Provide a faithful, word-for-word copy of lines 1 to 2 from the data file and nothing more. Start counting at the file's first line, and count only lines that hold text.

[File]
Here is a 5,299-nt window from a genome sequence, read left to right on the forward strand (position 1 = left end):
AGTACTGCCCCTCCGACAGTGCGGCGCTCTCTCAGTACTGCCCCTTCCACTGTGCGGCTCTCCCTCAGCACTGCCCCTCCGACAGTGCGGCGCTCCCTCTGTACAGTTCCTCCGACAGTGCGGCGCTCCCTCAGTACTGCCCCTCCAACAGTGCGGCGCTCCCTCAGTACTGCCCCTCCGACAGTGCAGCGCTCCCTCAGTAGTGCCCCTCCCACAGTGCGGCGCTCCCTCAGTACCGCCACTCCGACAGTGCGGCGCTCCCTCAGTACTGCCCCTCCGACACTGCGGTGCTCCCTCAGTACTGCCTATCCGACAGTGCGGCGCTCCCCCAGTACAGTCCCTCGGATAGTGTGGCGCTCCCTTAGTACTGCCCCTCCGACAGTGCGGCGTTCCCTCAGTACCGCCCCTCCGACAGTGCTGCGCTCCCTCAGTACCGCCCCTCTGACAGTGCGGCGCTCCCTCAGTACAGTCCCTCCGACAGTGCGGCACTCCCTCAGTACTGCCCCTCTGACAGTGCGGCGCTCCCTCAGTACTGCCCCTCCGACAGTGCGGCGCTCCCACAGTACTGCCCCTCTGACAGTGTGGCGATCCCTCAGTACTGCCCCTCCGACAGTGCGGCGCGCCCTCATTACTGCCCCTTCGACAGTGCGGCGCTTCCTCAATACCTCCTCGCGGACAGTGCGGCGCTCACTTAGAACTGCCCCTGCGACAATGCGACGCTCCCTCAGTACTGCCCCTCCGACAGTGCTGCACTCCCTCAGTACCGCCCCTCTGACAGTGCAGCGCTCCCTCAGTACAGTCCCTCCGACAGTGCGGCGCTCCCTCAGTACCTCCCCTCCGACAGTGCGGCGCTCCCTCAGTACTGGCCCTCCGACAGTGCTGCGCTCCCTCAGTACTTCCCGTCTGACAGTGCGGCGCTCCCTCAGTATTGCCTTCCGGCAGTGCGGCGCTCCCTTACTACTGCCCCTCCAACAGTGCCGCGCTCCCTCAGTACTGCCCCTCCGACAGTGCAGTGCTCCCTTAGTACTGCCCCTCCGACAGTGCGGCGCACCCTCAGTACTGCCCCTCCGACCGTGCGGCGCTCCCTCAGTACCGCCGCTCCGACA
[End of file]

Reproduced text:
Here is a 5,299-nt window from a genome sequence, read left to right on the forward strand (position 1 = left end):
AGTACTGCCCCTCCGACAGTGCGGCGCTCTCTCAGTACTGCCCCTTCCACTGTGCGGCTCTCCCTCAGCACTGCCCCTCCGACAGTGCGGCGCTCCCTCTGTACAGTTCCTCCGACAGTGCGGCGCTCCCTCAGTACTGCCCCTCCAACAGTGCGGCGCTCCCTCAGTACTGCCCCTCCGACAGTGCAGCGCTCCCTCAGTAGTGCCCCTCCCACAGTGCGGCGCTCCCTCAGTACCGCCACTCCGACAGTGCGGCGCTCCCTCAGTACTGCCCCTCCGACACTGCGGTGCTCCCTCAGTACTGCCTATCCGACAGTGCGGCGCTCCCCCAGTACAGTCCCTCGGATAGTGTGGCGCTCCCTTAGTACTGCCCCTCCGACAGTGCGGCGTTCCCTCAGTACCGCCCCTCCGACAGTGCTGCGCTCCCTCAGTACCGCCCCTCTGACAGTGCGGCGCTCCCTCAGTACAGTCCCTCCGACAGTGCGGCACTCCCTCAGTACTGCCCCTCTGACAGTGCGGCGCTCCCTCAGTACTGCCCCTCCGACAGTGCGGCGCTCCCACAGTACTGCCCCTCTGACAGTGTGGCGATCCCTCAGTACTGCCCCTCCGACAGTGCGGCGCGCCCTCATTACTGCCCCTTCGACAGTGCGGCGCTTCCTCAATACCTCCTCGCGGACAGTGCGGCGCTCACTTAGAACTGCCCCTGCGACAATGCGACGCTCCCTCAGTACTGCCCCTCCGACAGTGCTGCACTCCCTCAGTACCGCCCCTCTGACAGTGCAGCGCTCCCTCAGTACAGTCCCTCCGACAGTGCGGCGCTCCCTCAGTACCTCCCCTCCGACAGTGCGGCGCTCCCTCAGTACTGGCCCTCCGACAGTGCTGCGCTCCCTCAGTACTTCCCGTCTGACAGTGCGGCGCTCCCTCAGTATTGCCTTCCGGCAGTGCGGCGCTCCCTTACTACTGCCCCTCCAACAGTGCCGCGCTCCCTCAGTACTGCCCCTCCGACAGTGCAGTGCTCCCTTAGTACTGCCCCTCCGACAGTGCGGCGCACCCTCAGTACTGCCCCTCCGACCGTGCGGCGCTCCCTCAGTACCGCCGCTCCGACA